I read this post by Angie and had enough thoughts surface that I wanted to respond in post. I’ve touched on these topics before but have more to say.
We live in a culture that encourages us to want more, more of everything. It’s our siren song. It is very difficult to resist its pull and stay a functioning, reasonably respected member of society. People who truly resist, who refuse to run the races, climb the ladders, collect the prizes, aspire for more of everything, and who live on the periphery and beyond, are not looked on kindly. Something must be wrong with them. And truth be told, oftentimes – at least sometimes – there is.
I wonder too, is it essentially part of the human condition to be dissatisfied? To want? Philosophers and social scientists and religious scholars have long devoted their work to these questions. I know how all that desirin’ and covetin’ is said to be the root of unhappiness. For me though, the questions remain unanswered. I’m too entrenched in my Western, first world point of view to know how much is in my DNA – and subsequently more difficult to shake – and how much is culturally driven when it comes to wants and satisfaction.
I tell you this. I recognize these things in myself and others. A certain amount of wanting can drive a person to get things done, be productive, and improve their lot. We get into trouble, though, when there’s no joy to be had, no pleasure in living and life is always focused on the end zone or what’s next. Or simply, on what’s wrong.
Some years back people, mainly women, started talking about and writing “Gratitude journals.” The idea being to shift one’s focus from a litany of complaints, grievances, and dissatisfactions to the good stuff that is often overlooked and/or taken for granted. The idea is that where you put your focus, your experiences will follow. I.e., what you think about is what you’ll get more of, so you can retrain your brain according to the theory, and consequently change your circumstances (or at least how you feel about them).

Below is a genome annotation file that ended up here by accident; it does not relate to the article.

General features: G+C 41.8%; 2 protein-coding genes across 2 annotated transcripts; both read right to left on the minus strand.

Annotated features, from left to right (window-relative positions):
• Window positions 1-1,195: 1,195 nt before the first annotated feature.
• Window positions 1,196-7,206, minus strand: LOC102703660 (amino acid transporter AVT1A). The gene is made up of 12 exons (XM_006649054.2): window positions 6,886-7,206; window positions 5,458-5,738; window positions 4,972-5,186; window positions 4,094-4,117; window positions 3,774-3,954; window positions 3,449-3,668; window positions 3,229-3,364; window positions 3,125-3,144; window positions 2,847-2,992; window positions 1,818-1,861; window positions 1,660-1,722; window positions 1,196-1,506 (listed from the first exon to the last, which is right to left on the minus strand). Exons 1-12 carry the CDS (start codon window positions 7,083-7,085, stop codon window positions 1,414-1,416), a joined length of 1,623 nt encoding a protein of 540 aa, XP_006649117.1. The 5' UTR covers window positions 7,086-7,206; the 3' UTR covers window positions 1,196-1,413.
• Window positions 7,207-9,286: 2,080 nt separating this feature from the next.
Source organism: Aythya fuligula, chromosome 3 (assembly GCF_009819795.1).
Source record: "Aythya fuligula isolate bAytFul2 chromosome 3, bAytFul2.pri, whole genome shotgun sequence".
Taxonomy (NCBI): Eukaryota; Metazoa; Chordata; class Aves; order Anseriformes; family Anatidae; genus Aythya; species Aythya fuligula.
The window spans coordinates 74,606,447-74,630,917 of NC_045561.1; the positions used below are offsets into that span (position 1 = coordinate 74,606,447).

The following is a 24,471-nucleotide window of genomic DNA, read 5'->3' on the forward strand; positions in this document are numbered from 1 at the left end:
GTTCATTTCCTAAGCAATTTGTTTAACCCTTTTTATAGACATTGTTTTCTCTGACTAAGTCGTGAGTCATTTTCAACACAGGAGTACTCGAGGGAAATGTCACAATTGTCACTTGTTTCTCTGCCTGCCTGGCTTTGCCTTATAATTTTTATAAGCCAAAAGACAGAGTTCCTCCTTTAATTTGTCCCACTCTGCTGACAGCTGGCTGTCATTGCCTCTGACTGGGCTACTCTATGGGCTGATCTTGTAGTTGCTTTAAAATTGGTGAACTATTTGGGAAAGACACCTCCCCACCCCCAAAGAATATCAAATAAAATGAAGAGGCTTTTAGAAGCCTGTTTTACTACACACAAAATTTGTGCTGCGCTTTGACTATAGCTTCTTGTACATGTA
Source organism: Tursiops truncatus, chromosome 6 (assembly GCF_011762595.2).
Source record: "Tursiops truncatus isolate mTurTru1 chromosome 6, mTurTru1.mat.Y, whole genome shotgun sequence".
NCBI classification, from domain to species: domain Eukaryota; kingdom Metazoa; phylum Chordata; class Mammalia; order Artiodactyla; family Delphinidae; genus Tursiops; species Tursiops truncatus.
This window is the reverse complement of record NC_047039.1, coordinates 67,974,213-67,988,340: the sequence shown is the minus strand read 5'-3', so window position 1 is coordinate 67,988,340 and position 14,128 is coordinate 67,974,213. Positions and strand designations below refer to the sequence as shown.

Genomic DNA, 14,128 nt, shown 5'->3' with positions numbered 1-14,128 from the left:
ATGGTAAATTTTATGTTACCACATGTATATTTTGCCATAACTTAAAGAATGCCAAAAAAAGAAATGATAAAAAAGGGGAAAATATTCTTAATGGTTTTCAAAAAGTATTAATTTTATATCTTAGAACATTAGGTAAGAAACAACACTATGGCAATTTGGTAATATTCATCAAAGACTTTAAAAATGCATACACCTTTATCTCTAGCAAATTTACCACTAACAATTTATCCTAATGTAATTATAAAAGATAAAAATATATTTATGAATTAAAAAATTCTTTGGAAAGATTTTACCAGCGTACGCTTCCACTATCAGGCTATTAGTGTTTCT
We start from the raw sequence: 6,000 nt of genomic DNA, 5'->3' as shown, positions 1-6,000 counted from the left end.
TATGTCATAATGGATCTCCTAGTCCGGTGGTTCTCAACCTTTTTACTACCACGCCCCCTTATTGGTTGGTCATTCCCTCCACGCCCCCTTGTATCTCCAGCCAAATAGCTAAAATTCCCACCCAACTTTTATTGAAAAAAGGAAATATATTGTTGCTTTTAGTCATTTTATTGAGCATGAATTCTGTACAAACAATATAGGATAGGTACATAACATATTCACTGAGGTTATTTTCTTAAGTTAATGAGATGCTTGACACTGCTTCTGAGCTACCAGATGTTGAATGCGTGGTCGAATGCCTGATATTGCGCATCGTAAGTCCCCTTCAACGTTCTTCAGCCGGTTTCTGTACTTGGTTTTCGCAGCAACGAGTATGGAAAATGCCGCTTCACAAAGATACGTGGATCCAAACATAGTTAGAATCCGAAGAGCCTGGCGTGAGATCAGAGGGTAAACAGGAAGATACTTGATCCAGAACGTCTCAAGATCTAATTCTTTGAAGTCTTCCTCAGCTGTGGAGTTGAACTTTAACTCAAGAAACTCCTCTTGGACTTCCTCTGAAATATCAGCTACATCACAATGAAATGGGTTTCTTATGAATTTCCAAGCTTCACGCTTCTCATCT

I never kept a Gratitude journal; it wasn’t quite my style. Instead, I came up with my own little practice that I do from time to time. In that (ideally) brief period of wakefulness before going to sleep, when one’s mind looks over the day or revisits grievances or whatever else it is inclined to do, I ask myself to mentally list ten good things in my life. They might be events or people or tangible things. They need only be positive. It’s an interesting exercise. It doesn’t preclude having whatever unhappy or worried thoughts I might have, but it must minimally be done in addition to them.
Knocking out five or so isn’t too hard. But as the number gets higher, sometimes I must stretch a bit or repeat ones from a previous accounting. “My bed” and “a refrigerator full of good food” are frequent listees. That’s okay. There’s no harm in acknowledging and appreciating such basic parts modern life. In fact, it’s good. Not everybody has those things. They are marvelous gifts. I need to remember that.
This links to something else from the original post. The fear many of us have of not having enough, not being enough. It seems insufficient – or so the message goes – to be thought of, or consider ourselves and our lives as “ordinary.” Ordinary is clearly nothing to be proud of; one must be constantly defending their own existence. Heaven forbid you just go about your quiet business and take up space. My thought here is that statistically speaking alone, most people are bound to be ordinary. How many “extraordinary” people do you know?
Unfortunately, too many people feel a pressure to “puff themselves up,” to sell themselves like mad in an effort to compensate for this ordinariness they feel within themselves. They are SO busy, their lives are jam-packed, they have SO much going on, they say. The virtuousness of the busy. I do think some people thrive on constant motion, activity, and chaos, but not nearly so many as who live by these practices. Scrambling all around does not seem to make them all that happy or peaceful. It just makes them occupied.